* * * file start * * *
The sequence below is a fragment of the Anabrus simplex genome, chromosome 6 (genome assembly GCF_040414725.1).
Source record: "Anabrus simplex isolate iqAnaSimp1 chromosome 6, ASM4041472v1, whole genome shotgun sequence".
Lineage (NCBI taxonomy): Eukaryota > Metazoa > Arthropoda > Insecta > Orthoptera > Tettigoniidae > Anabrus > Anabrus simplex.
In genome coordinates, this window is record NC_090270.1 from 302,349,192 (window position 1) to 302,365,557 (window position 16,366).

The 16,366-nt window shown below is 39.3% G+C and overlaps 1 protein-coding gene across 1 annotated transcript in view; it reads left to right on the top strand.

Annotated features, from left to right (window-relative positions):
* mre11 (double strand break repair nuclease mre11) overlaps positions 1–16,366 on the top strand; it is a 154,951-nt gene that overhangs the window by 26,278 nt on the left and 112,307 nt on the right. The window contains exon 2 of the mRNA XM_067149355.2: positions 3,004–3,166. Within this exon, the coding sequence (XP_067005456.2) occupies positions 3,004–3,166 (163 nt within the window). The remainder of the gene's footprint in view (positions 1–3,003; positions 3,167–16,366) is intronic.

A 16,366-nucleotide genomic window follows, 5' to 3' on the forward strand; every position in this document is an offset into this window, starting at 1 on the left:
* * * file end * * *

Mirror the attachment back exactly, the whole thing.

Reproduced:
The sequence below is a fragment of the Anabrus simplex genome, chromosome 6 (genome assembly GCF_040414725.1).
Source record: "Anabrus simplex isolate iqAnaSimp1 chromosome 6, ASM4041472v1, whole genome shotgun sequence".
Lineage (NCBI taxonomy): Eukaryota > Metazoa > Arthropoda > Insecta > Orthoptera > Tettigoniidae > Anabrus > Anabrus simplex.
In genome coordinates, this window is record NC_090270.1 from 302,349,192 (window position 1) to 302,365,557 (window position 16,366).

The 16,366-nt window shown below is 39.3% G+C and overlaps 1 protein-coding gene across 1 annotated transcript in view; it reads left to right on the top strand.

Annotated features, from left to right (window-relative positions):
* mre11 (double strand break repair nuclease mre11) overlaps positions 1–16,366 on the top strand; it is a 154,951-nt gene that overhangs the window by 26,278 nt on the left and 112,307 nt on the right. The window contains exon 2 of the mRNA XM_067149355.2: positions 3,004–3,166. Within this exon, the coding sequence (XP_067005456.2) occupies positions 3,004–3,166 (163 nt within the window). The remainder of the gene's footprint in view (positions 1–3,003; positions 3,167–16,366) is intronic.

A 16,366-nucleotide genomic window follows, 5' to 3' on the forward strand; every position in this document is an offset into this window, starting at 1 on the left: